Cover star Nina Persson gets a double page interview, stating that the majority of her fans are female.

There are two pages dedicated to 1993, as Melody Maker looks back at the 90s, during the decade’s final days.

Brian Molko gets interviewed as Placebo are busy recording their third album.

Jonathan Davis of Korn talks about his five obsessions, one of which is playing a bagpipe.

In reviews, Melody Maker went to see Eminem, Red Hot Chili Peppers and Badly Drawn Boy in concert, though not at the same time.

Rick Witter of Shed Seven is subject to a Q and A, revealing that he would watch a public execution if it was broadcast on TV.

If you wanted, there was a lyrics sheet for So Low, Ocean Colour Scene’s new single.

In gigs, James (with support from Cast), Ian Brown and Shed Seven were going on tour in the coming weeks.

MAGAZINE ARCHIVE : SHOOT – 30.4.1988

Luton Town are the cover stars of Shoot, as the 1988 League Cup Final gets reviewed.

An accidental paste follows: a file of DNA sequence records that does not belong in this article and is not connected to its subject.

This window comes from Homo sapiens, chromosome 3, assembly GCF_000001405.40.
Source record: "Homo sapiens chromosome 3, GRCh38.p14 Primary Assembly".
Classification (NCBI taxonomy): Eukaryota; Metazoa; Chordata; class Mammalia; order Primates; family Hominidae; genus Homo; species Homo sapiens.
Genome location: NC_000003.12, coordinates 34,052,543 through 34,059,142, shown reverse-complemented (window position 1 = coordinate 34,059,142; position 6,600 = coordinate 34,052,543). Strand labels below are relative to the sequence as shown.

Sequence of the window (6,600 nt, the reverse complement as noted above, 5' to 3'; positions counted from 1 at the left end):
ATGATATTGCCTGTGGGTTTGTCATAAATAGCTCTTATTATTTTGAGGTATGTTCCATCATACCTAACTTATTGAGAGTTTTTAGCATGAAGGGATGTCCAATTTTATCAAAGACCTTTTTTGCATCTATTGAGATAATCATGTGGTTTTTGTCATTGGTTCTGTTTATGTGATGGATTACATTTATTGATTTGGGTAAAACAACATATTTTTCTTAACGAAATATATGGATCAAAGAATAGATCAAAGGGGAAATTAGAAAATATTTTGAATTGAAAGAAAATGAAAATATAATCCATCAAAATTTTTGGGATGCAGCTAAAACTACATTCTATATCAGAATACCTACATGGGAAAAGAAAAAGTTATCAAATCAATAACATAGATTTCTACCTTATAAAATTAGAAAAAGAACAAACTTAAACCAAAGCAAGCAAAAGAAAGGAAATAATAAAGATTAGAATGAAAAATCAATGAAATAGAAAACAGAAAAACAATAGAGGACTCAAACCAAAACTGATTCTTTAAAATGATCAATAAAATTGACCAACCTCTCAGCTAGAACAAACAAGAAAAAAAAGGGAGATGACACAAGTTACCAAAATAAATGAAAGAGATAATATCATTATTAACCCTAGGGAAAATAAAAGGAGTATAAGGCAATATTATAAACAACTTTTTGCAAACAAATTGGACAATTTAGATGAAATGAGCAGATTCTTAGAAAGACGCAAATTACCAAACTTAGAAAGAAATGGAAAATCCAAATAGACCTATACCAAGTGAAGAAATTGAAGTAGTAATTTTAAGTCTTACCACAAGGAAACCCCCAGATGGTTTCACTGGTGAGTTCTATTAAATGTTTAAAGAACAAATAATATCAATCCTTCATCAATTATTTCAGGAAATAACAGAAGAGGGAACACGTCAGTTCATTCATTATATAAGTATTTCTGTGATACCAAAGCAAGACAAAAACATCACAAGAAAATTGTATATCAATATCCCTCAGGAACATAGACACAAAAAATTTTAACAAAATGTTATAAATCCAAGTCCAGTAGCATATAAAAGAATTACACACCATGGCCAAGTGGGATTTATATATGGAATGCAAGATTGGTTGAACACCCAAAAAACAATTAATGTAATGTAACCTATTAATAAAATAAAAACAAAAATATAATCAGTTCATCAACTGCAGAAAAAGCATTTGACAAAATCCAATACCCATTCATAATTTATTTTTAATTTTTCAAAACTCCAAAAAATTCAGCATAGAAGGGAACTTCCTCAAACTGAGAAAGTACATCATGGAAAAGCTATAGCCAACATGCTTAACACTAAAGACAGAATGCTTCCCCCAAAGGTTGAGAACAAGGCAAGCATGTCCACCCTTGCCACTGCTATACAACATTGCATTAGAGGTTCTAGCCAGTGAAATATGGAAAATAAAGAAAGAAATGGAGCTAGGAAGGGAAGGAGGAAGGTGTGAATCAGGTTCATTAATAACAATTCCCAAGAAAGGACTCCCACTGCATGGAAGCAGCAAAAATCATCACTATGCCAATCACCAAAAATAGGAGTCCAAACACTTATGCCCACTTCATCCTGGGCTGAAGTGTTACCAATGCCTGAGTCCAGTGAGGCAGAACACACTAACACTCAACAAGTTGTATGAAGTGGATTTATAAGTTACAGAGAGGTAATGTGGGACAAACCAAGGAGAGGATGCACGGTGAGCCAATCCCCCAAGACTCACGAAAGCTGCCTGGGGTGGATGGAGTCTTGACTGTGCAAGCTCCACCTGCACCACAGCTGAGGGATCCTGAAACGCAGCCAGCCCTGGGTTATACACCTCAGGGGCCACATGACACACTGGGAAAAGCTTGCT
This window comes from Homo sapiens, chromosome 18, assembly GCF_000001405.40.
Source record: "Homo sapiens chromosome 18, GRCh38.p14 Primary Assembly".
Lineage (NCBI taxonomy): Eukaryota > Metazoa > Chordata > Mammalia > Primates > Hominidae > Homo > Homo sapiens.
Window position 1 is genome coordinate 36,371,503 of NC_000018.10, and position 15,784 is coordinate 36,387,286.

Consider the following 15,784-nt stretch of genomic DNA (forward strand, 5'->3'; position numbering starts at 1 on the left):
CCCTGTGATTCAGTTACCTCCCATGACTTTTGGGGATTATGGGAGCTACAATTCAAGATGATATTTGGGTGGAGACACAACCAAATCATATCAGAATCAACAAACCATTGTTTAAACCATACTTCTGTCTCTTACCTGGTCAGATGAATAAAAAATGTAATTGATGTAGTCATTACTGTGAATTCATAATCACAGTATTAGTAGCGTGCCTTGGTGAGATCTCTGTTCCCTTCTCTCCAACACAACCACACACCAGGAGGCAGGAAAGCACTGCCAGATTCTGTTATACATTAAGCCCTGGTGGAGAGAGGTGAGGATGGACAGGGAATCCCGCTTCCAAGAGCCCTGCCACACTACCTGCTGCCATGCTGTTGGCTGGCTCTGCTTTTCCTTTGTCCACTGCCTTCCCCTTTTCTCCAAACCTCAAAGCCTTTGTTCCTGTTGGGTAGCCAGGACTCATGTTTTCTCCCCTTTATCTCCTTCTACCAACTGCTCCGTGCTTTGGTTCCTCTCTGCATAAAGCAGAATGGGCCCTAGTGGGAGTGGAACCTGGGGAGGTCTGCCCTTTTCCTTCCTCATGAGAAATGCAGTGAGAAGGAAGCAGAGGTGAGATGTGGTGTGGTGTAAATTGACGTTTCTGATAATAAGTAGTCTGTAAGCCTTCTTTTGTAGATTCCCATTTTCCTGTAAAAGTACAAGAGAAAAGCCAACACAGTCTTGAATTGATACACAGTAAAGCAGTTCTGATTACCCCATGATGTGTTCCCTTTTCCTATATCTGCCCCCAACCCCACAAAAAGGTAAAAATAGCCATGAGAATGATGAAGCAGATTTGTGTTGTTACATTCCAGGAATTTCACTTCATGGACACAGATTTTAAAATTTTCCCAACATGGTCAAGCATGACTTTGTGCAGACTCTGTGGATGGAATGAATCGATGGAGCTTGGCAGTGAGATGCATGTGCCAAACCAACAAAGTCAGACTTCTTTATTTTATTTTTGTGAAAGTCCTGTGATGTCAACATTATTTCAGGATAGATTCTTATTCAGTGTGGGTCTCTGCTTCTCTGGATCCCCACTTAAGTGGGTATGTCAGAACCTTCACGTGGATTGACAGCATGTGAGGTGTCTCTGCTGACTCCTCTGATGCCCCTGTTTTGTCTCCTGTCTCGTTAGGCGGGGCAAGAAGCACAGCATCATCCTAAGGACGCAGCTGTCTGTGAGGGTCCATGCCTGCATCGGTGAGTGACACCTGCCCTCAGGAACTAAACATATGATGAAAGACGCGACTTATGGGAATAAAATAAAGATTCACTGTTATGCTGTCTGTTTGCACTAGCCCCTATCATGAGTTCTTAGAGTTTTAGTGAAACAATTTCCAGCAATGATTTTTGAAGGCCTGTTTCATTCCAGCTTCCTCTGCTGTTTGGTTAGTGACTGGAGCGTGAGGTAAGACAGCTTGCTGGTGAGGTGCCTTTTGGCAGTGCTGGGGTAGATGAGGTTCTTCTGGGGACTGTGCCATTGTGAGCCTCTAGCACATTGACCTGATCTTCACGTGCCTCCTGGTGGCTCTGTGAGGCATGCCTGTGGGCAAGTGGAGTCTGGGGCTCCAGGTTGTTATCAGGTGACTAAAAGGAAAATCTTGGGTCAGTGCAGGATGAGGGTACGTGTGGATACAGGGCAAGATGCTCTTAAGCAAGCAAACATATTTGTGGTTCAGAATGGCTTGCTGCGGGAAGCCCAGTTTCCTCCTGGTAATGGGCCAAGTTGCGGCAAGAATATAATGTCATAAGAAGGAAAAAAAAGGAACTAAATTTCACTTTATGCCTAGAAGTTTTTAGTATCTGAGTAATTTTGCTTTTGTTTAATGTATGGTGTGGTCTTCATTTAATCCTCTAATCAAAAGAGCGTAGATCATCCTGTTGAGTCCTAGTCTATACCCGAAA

Luton’s 3-2 win over Arsenal gets three pages of coverage, with a full page dedicated to penalty save hero Andy Dibble, who is attracting transfer interest after deputising for the injured Les Sealey.

Also celebrating a trophy win are newly crowned League Champions Liverpool, which gets a full page feature.

Norman Whiteside looks set to leave Manchester United after a contract dispute. Whiteside also has a go at Jimmy Hill for his scrutinising of tackles by non English players in the aftermath of criticism by Hill of a tackle by Whiteside during a recent game at Anfield.

Shoot prints out a handy guide for the Football League Play-Offs, in their second season.

John Barnes uses his column to pay tribute to Peter Beardsley.

Talking of Peter Beardsley, he is modelling the new England kit for Euro 88.

And talking of Euro 88, there is a four page profile of Spain.

In world news, Inter Milan want to sign Lothar Matthaus, while FIFA are threatening to take the 1990 World Cup away from Italy and award it to West Germany after the preparations have fallen behind schedule.